[concurrency-interest] On A Formal Definition of 'Data-Race'

thurstonn thurston at nomagicsoftware.com
Fri Apr 12 14:55:44 EDT 2013


In thinking about whether code is thread-safe or not, one can attempt to
identify whether it 'contains a data-race'.  If not, you're good.  Else you
need to add an explicit happens-before relationship.

Which begs the question: what exactly constitutes a 'data-race'?  And here
I'm interested in something a little more formal than the famed judicial
judgement of obscenity (I know it when I see it)

If you do a web search, you unfortunately get quite a few divergent
definitions, many of which seem to be inconsistent.  
IIRC, the official JMM defines a data-race as any two conflicting operations
from two or more threads on shared data (where at least one of the two
operations is a write).

Brian Goetz (in his excellent  article
<http://www.ibm.com/developerworks/library/j-jtp03304/>  ) defines data-race
thusly:

"A program is said to have a data race, and therefore not be a "properly
synchronized" program, when there is a variable that is read by more than
one thread, written by at least one thread, and the write and the reads are
not ordered by a happens-before relationship."

But this would mark the following code as a data-race

int shared = 0

Thread 1                  Thread 2                 Thread 3
local = this.shared      this.shared = 10       local = this.shared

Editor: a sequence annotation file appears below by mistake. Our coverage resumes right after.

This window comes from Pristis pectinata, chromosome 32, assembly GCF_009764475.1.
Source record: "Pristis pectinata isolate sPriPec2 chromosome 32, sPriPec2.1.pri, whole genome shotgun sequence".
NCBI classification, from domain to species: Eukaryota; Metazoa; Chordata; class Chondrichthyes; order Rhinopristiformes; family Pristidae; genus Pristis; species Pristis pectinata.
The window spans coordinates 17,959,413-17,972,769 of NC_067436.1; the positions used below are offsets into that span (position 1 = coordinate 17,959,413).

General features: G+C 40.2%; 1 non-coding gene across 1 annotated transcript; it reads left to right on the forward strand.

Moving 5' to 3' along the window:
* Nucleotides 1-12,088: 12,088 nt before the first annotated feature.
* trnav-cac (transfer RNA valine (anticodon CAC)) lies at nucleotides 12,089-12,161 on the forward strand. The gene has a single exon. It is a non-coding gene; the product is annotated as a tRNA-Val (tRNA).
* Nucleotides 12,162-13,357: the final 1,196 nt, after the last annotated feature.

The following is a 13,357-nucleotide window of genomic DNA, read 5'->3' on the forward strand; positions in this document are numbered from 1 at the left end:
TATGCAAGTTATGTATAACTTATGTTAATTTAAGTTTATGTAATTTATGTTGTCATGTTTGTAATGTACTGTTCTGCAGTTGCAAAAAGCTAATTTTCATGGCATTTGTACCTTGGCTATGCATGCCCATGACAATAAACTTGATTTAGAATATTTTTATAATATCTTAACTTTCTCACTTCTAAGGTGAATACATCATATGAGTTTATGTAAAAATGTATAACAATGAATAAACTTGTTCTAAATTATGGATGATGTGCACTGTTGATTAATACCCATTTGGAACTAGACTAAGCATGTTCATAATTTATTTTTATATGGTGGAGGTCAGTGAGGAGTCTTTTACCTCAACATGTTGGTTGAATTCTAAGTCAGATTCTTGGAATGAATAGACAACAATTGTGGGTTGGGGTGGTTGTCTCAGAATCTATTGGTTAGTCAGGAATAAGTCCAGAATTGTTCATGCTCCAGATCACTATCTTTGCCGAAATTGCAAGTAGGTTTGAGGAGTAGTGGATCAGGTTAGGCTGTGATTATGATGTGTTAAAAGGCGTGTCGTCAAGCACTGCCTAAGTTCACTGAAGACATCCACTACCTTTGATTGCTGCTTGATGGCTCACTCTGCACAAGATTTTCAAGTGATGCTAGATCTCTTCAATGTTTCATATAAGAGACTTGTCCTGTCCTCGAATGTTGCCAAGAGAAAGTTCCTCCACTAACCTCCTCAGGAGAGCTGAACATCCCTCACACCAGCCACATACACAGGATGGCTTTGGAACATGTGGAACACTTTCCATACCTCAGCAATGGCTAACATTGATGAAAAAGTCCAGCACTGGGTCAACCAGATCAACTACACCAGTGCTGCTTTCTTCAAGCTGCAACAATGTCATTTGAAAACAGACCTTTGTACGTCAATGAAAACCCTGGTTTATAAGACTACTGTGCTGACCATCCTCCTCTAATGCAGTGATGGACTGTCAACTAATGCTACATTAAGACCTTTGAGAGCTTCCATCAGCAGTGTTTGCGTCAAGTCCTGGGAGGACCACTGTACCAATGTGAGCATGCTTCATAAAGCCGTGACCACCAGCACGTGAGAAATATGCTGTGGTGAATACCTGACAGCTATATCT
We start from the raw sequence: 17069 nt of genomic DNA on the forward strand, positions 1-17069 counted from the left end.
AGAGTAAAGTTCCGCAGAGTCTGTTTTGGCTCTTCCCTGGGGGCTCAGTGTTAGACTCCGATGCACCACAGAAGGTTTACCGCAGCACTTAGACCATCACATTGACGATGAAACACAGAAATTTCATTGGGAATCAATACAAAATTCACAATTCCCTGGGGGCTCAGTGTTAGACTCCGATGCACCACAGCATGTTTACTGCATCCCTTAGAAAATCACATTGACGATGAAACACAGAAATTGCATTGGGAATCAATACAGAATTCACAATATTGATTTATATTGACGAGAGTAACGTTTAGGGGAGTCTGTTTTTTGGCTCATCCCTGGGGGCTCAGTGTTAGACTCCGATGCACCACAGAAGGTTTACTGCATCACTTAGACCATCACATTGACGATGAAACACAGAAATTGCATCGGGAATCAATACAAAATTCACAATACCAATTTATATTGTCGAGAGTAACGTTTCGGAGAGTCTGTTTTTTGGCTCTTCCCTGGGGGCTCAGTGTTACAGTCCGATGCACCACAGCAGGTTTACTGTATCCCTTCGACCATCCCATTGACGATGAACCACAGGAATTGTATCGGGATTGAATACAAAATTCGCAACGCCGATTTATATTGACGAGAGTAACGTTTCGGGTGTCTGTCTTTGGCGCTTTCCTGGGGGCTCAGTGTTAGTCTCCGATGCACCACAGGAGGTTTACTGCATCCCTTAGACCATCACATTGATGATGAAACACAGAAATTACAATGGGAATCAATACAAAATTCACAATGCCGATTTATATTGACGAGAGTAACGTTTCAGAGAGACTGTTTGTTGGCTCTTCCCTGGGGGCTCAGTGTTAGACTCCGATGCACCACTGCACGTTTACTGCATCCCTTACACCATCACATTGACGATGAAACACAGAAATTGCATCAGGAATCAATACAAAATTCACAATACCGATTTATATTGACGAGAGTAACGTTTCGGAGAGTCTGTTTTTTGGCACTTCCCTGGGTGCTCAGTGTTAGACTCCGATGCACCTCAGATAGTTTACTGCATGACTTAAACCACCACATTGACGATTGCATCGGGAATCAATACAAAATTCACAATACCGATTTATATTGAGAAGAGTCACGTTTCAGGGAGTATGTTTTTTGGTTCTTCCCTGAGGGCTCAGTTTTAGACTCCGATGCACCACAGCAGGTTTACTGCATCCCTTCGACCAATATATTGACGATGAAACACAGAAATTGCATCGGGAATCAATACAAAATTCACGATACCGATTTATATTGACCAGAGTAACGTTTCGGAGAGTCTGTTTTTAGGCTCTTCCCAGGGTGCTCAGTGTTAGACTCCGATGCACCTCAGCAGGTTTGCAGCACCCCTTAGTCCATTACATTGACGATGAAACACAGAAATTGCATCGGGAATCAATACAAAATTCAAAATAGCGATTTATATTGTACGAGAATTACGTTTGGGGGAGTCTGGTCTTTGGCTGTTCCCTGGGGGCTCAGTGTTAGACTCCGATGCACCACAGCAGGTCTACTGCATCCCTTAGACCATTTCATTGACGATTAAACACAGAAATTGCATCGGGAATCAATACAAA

This clearly meets his definition, yet I do not consider this a 'data-race'.

I've always relied on traditional database concurrency control theory (I
still find the treatise by Bernstein, Hadzilacos, and Goodman to be the
best), which has a formal definition of 'serializability', viz. that any
transaction log is 'serializable', if and only if, its serialization graph
is acyclic.  Why can we not use this as the basis for a formal definition of
'data-race' (excluding the notion of commit and abort of course):

"A program is said to have a data-race, if any legal (as prescribed by the
MM) execution order produces a serialization graph that is *cyclic*"

It has the advantage of a formal, mathematical model and although it is has
historically been confined to databases (and transactions), it seems
applicable to concurrent execution of any kind?

Hoping that I don't get flamed.



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